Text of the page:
Lesson learned?

In business, most people are not your friends.

In business, you have to keep your mouth shut as to your own business plans because others will try to swoop in and do what you had planned first.

In business, label your threats and watch them. Most of the time they don't hurt your business at all if you are sticking with your plan and adjust accordingly. Be prepared to use the system in place to protect your brand (like we did with the honey guy).  But be prepared for the system not to work in your favor.

In business, those who swoop, rush, or try to take over a product that you are planning to bring in, will likely  fail in the process because they rushed to beat you.

In business, stick with your plan and time frame. With careful thought and planned actions you will succeed.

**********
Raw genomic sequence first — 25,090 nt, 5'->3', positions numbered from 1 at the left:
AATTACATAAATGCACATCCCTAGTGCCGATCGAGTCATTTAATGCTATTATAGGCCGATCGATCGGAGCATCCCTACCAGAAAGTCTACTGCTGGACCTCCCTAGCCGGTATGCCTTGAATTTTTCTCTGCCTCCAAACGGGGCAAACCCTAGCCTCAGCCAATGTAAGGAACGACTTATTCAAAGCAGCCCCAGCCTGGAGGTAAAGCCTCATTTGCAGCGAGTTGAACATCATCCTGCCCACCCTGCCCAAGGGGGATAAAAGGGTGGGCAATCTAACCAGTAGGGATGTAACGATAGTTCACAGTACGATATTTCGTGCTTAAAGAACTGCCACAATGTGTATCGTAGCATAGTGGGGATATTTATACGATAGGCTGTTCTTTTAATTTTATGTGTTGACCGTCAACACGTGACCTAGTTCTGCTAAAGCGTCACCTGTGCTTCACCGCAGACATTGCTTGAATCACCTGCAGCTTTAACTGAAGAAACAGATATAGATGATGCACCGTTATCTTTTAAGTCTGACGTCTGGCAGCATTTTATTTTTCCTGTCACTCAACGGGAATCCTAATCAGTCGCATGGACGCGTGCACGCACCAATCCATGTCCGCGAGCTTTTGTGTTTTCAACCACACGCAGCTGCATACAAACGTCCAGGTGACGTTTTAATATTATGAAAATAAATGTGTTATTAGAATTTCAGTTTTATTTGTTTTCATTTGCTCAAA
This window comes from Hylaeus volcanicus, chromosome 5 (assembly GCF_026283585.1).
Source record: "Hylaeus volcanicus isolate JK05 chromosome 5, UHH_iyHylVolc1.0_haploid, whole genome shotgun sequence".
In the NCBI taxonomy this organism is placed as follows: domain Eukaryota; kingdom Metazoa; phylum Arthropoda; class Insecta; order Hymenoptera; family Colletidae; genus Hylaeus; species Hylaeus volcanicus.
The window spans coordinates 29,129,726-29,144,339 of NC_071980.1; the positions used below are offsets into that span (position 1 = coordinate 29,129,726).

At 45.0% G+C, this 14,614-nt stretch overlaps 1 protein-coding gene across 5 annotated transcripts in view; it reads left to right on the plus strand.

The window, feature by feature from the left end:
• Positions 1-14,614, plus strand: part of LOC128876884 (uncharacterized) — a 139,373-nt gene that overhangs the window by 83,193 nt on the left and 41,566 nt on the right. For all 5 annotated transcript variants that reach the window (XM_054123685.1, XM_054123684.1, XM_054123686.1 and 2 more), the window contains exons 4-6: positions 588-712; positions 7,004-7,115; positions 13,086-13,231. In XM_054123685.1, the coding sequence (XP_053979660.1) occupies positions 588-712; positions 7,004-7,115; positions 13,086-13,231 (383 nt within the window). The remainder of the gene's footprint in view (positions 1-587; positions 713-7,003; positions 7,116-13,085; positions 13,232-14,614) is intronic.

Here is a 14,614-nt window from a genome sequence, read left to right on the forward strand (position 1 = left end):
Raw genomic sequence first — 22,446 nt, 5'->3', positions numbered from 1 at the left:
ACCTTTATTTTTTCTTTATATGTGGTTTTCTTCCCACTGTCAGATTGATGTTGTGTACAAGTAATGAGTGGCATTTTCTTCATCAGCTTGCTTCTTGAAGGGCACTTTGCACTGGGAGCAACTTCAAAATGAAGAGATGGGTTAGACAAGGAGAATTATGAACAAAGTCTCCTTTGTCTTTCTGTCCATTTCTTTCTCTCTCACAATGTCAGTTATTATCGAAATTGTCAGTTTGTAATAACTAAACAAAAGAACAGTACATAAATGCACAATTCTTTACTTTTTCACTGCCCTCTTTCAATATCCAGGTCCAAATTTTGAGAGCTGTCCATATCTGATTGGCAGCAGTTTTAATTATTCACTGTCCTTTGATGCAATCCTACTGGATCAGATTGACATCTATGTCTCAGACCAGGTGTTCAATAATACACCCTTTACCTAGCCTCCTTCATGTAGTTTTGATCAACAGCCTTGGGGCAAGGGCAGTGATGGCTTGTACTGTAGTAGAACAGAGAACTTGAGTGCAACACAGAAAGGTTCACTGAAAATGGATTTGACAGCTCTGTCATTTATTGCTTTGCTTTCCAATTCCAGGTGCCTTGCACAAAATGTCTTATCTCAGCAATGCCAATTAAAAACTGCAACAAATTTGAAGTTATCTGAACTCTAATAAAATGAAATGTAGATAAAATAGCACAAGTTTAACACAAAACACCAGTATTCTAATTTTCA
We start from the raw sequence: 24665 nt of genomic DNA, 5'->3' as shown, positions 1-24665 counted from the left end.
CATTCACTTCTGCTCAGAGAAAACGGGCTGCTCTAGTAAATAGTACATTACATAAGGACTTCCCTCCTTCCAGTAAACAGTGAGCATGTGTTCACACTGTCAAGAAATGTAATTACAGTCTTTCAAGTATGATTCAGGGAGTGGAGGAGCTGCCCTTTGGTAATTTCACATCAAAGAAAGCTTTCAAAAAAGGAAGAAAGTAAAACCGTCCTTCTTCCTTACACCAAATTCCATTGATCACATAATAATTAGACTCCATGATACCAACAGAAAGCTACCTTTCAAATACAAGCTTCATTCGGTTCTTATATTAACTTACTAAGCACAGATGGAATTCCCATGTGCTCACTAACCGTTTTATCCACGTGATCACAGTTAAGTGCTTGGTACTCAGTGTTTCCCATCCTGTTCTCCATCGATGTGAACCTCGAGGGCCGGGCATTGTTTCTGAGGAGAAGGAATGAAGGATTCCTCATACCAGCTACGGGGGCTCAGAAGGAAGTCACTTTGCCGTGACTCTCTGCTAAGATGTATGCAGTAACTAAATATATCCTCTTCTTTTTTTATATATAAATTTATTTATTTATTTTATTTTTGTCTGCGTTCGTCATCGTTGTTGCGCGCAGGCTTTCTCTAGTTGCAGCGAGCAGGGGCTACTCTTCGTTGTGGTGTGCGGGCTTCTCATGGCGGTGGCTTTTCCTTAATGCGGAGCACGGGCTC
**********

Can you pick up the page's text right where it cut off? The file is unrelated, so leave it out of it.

In business, often no response to those who act looking for a response from you will anger them more than any response you could have given them. Chad was looking for a response when he came over to tell us he was selling jerky in his booth.  We didn't give him one.  He was looking for a response when he began selling bakery items.  We didn't give him one.  The lady on aisle C was looking for a response when she began selling our product but we didn't give her one.  We still aren't sure why the honey guy is selling jerky. We believe the other jerky guy who is in business with the honey guy was looking for a response, but we didn't give him one either.  What we did do was just acknowledge that we knew what they were doing and selling.  That was all.